A lot of times parents try strategies that fail—even ones I have suggested. (Say it isn’t so!)

If I ask my son to have one happy bite of something and he refuses to the point of tears, do I press it until he gives in/force it or just try again the next meal?  —Kendra  Read The Happy Bite.

But what if, when you ask him to work on a little more of his dinner, he still doesn’t eat the peas and asks again for seconds of pasta. Does he get it? —Sally  Read How to Serve Seconds Without Hurting Your Kids’ Habits.)

Attacking an individual eating issue head-on usually doesn’t work, at least not in the long run.  It’s like applying a bandaid to cure a disease: it’s a topical solution to a systemic problem.  (And you need a different solution for every problem. It’s enough to drive you nuts.)

You need to change the system to change your kids’ habits.

The way to solve pretty much any eating issue is to set up a strong feeding/eating structure.

I wish I had a magic bullet answer—Do this and your kids will eat peas! Try new foods! Turn into foodies!—but I don’t.  And that is because:

Eating problems never start where you see them, and they’re never isolated issues.  

Solving an eating problem is like fixing a water leak. The source could be anywhere. And the water shifts as you plug up its path!  (Bandaids? Water? Sorry for so many similes.)

To fix an eating issue for the long run you’ve got to fix the structure (or the system).  In other words, you’ve got to start fixing dinner problems at breakfast. Everything is related.

Think of structure as a set of rules (or patterns) that shape how you and your kids interact around eating.

I know the word rule sounds bad, and I apologize if it makes you bristle. But every family already has a set of unpoken rules that shape eating behavior.

Go a few rounds with your kids before fixing them their favorites? The rule your family is living by: everyone eats what they want (but sometimes you have to fight for it first).

I hate to be the one to say this but…

Children eat the way they’ve been taught to eat.

That’s not to say that your children don’t come to the table with their own issues.  They do. And some kids can be particularly challenging to teach. But if you can recite the routine, your kids can too.

If you want to change the way your kids eat you’ve got to change the way you interact with them around food.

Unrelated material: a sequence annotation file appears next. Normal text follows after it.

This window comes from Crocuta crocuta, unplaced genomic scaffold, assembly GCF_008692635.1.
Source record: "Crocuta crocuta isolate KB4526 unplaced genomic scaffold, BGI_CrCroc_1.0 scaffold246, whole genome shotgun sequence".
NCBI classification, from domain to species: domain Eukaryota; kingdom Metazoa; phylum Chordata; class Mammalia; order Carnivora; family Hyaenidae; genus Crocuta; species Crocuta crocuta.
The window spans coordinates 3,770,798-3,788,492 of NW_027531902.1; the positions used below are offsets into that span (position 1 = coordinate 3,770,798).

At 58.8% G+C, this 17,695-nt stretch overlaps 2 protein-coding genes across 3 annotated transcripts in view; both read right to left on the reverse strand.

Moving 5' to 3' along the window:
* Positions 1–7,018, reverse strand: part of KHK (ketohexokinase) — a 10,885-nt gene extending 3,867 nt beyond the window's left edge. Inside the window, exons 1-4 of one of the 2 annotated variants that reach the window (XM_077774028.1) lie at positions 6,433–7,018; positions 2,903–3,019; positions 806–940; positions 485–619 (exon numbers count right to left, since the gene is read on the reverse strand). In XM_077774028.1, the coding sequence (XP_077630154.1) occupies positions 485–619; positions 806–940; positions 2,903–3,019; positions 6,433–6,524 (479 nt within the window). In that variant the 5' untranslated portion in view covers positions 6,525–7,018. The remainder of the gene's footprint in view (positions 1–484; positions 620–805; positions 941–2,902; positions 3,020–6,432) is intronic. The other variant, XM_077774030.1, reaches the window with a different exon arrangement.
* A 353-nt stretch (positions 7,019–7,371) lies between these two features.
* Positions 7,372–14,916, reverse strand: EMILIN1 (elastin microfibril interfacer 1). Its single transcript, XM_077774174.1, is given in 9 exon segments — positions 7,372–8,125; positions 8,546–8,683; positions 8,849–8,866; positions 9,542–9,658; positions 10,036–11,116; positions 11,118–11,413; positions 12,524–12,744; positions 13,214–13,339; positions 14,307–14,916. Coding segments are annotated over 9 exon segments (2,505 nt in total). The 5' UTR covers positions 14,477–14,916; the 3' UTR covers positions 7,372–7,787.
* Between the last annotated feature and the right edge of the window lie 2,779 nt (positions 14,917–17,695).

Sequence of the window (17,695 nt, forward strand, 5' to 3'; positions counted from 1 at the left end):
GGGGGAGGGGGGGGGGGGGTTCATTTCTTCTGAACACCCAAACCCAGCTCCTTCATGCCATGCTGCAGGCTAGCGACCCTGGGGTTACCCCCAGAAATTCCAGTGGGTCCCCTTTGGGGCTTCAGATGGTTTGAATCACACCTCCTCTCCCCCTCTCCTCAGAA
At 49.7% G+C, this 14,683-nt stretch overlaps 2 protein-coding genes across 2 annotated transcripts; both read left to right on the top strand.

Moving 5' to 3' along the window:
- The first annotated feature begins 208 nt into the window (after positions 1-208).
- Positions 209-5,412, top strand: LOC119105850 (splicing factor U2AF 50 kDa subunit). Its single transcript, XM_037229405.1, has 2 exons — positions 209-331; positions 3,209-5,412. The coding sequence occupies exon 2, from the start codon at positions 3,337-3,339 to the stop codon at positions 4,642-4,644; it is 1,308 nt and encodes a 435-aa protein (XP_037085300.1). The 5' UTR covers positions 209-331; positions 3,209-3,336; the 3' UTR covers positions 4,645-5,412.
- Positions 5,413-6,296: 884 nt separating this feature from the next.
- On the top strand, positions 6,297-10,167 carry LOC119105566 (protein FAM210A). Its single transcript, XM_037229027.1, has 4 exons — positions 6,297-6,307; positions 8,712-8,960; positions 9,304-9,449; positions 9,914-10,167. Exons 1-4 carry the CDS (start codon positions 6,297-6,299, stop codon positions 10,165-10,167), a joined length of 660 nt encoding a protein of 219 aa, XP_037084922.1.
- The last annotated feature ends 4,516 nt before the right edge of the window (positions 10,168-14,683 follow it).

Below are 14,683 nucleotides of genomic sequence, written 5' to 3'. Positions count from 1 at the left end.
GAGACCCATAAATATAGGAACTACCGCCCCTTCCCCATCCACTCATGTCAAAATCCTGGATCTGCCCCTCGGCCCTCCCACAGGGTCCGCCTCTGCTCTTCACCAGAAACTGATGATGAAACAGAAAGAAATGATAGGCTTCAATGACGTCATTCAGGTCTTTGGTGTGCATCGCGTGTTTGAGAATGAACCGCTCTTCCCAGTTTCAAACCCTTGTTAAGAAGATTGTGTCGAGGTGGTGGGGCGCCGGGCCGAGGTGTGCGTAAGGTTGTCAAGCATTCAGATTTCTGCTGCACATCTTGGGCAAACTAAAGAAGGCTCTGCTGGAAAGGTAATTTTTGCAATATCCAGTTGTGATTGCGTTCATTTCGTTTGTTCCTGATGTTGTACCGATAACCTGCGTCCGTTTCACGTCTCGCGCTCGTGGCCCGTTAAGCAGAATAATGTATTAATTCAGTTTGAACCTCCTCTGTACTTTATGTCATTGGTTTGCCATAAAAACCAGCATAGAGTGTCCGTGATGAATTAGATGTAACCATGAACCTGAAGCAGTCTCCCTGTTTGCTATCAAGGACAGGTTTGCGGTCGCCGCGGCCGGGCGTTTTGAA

Put this structure into place regardless of your issue.

Even if you can’t see how it’ll help.  It will.

1) Serve different foods from day-to-day for every meal and snack. (Structure for What to serve.)

I cannot emphasis the importance of rotating foods on a regular basis for increasing your kids’ food acceptance, and for shaping their attitudes towards eating. If you can also mix things up so fruits and vegetables are offered more frequently, that’s a bonus.

Read House Building 101 and Breakfast: The Most Important Meal of the Day.

2) Establish a regular routine for the timing of meals and snacks. Eliminate grazing and eating on demand. (Structure for When to serve.)

I’m not saying you shouldn’t be responsive to your child’s hunger. By all means, adapt the timing of meals and snacks a little here and a little there. But kids have got to come to the table ready to eat (both physically and emotionally) in order to eat what you offer—when you offer it.

3) Build compromises into the structure.  Don’t wing it.  (Structure for How to serve.)

This is the most complicated part of the plan, and so it’s the most difficult component to discuss succinctly, but it’s probably also the most important.  Structured compromises:

  • Eliminate the power struggle.
  • Stop your structure from being rigid.
  • Prevent the structure from crumbling.

With structured compromises everyone know their role and everyone knows their limits.

Conversely, compromises that come willy-nilly encourage your kids to be combative. (With enough effort they might just win!)

Here are some structured compromises:

  • Let your children choose food items from within the rotation: Would you like apple or banana?
  • Pick a standard method for dealing with regular rejection.  Read How Cottage Cheese Changed My Life .
  • Empower (instead of enable) reluctant eaters.  Read When Less is More.
  • Introduce new foods in a way that doesn’t invite rebellion. 

4) Make sure your lessons are hitting home.

  1. Talk to your children about the structure.  Most parents keep the game plan a secret.
  2. Then make sure your kids are learning the lessons you intend.  
  3. Finally, respond to your kids’ resistence by returning to the structure.

Many parents mistakenly believe that the opposite of pressure is leniency. It’s not. The opposite of pressure is STRUCTURE.

Don’t set up a confrontation.  A strong structure will resolve your eating problems:

  • Parents and kids both know what to expect when it comes to eating.
  • Structure transfers discussion from the food to the behavior.  When the structure is successful, it eliminates discussion about eating entirely.

Structure acts like the walls of your house: it keeps everything standing.

Sounds unbelievable, I know. But it’s true.  When a strategy fails, go back and shore up the structure. It’s the only sure-fire way to succeed.

~Changing the conversation from nutrition to habits.~